6. patermagnus


    Aug 1, 2010

    That is definitely the first option, if there is enough water around. Bringing in a bucket from the creek out back is what I'll do.

    I was wondering what people suggest for times when water is more scarce?
  7. Could buy some quicklime.
  8. quake

    quake Millennium Member

    Aug 4, 1999
    Arkansas, USA
    Chemical camping toilet (with plenty of chemicals, bags & a shovel) can serve as a good temporary solution. Not ideal perhaps, but functional and storable.
  9. Jaykwish


    Mar 9, 2013
    I have a 5 gallon bucket crapper for work, I build bridges/ bridge restoration and sometimes we don't have a porta john or it is way in the boonies. It beats crappin leaned against a tree. They make bags with a powder in them I don't know if the powder is like rid-x or just an absorbent. U gta get rid of the bags somehow so I don't know if that would work or not in your situation.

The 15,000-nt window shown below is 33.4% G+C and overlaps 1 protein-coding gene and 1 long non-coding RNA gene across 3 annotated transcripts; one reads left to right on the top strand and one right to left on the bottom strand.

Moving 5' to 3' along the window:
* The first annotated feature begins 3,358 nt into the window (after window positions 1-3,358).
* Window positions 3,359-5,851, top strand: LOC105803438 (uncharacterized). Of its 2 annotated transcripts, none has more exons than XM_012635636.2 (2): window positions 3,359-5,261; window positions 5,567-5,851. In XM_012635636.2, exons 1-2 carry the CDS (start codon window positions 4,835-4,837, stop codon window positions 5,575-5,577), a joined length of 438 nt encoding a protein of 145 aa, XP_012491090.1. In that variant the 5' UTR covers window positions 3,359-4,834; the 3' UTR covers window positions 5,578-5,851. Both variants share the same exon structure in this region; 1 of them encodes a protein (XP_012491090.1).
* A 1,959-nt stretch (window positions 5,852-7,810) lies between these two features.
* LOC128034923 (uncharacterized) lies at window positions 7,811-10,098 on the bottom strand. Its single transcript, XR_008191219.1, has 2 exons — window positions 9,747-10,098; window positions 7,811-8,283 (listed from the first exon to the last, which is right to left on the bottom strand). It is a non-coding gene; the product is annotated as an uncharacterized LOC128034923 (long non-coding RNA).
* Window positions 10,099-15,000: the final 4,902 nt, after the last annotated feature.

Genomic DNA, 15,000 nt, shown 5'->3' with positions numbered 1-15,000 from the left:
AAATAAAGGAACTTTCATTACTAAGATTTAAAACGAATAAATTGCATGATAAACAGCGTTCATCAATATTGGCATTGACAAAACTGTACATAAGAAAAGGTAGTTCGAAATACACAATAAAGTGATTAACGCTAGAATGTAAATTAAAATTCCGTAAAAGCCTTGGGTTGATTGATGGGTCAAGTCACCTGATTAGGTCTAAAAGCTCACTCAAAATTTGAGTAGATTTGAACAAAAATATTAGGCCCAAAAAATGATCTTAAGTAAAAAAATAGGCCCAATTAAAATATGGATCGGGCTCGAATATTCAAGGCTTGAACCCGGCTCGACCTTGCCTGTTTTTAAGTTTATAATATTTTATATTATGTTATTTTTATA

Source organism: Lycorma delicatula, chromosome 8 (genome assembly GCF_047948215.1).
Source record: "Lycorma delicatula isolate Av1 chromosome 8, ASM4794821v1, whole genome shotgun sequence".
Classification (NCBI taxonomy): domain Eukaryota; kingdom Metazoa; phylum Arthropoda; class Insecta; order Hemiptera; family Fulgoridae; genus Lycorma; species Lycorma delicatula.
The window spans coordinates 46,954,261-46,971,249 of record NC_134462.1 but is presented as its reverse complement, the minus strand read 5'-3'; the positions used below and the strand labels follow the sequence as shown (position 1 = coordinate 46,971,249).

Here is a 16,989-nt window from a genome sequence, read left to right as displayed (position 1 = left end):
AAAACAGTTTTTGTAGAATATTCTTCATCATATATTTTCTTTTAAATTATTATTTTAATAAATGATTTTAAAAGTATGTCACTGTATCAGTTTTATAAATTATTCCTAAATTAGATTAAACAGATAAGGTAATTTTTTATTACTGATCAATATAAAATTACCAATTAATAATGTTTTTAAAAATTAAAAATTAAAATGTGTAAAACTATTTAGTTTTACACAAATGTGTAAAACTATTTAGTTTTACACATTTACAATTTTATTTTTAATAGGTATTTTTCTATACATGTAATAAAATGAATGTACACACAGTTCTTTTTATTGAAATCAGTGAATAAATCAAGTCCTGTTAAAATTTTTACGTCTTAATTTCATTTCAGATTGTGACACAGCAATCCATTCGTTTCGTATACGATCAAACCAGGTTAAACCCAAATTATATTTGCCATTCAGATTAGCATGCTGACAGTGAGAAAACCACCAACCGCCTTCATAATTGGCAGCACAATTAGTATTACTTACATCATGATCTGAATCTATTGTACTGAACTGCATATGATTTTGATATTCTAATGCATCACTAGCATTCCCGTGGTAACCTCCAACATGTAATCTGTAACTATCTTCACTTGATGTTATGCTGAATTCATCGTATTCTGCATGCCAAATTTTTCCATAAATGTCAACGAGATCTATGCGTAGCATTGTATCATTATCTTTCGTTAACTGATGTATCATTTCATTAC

10. hunter 111

    hunter 111

    Jan 29, 2012
    TRAVEL -
    Compost under sawdust is the standard procedure
  11. Deputydave

    Deputydave Millennium Member

    Feb 20, 1999
    Very good question. Cody Lundin has an entire section on this and other sanitary consideration in an extended, grid down scenario. Very good book and I highly recommend it.

    When All Hell Breaks Loose: Stuff You Need To Survive When Disaster Strikes.

    [ame=""]When All Hell Breaks Loose: Stuff You Need To Survive When Disaster Strikes: Cody Lundin, Russell L. Miller, Christopher Marchetti: 9781423601050: Books@@AMEPARAM@@[/ame]